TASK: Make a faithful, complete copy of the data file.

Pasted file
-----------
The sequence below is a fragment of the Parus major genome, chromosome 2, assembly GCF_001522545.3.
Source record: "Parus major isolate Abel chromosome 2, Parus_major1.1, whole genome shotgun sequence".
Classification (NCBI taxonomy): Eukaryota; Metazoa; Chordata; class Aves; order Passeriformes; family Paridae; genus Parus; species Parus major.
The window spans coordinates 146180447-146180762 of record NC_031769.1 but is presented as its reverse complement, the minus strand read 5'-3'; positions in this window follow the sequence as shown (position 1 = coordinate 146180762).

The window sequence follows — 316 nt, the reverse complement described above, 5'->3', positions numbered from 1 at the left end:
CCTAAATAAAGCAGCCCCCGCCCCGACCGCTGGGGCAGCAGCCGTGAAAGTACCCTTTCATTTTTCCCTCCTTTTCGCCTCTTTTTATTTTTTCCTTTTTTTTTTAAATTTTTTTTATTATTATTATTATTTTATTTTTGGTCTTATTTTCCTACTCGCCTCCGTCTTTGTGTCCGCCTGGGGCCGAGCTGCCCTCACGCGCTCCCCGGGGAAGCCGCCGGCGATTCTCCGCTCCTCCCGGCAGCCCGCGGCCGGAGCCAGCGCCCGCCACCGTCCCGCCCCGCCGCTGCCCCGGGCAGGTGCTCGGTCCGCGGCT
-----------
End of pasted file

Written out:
The sequence below is a fragment of the Parus major genome, chromosome 2, assembly GCF_001522545.3.
Source record: "Parus major isolate Abel chromosome 2, Parus_major1.1, whole genome shotgun sequence".
Classification (NCBI taxonomy): Eukaryota; Metazoa; Chordata; class Aves; order Passeriformes; family Paridae; genus Parus; species Parus major.
The window spans coordinates 146180447-146180762 of record NC_031769.1 but is presented as its reverse complement, the minus strand read 5'-3'; positions in this window follow the sequence as shown (position 1 = coordinate 146180762).

The window sequence follows — 316 nt, the reverse complement described above, 5'->3', positions numbered from 1 at the left end:
CCTAAATAAAGCAGCCCCCGCCCCGACCGCTGGGGCAGCAGCCGTGAAAGTACCCTTTCATTTTTCCCTCCTTTTCGCCTCTTTTTATTTTTTCCTTTTTTTTTTAAATTTTTTTTATTATTATTATTATTTTATTTTTGGTCTTATTTTCCTACTCGCCTCCGTCTTTGTGTCCGCCTGGGGCCGAGCTGCCCTCACGCGCTCCCCGGGGAAGCCGCCGGCGATTCTCCGCTCCTCCCGGCAGCCCGCGGCCGGAGCCAGCGCCCGCCACCGTCCCGCCCCGCCGCTGCCCCGGGCAGGTGCTCGGTCCGCGGCT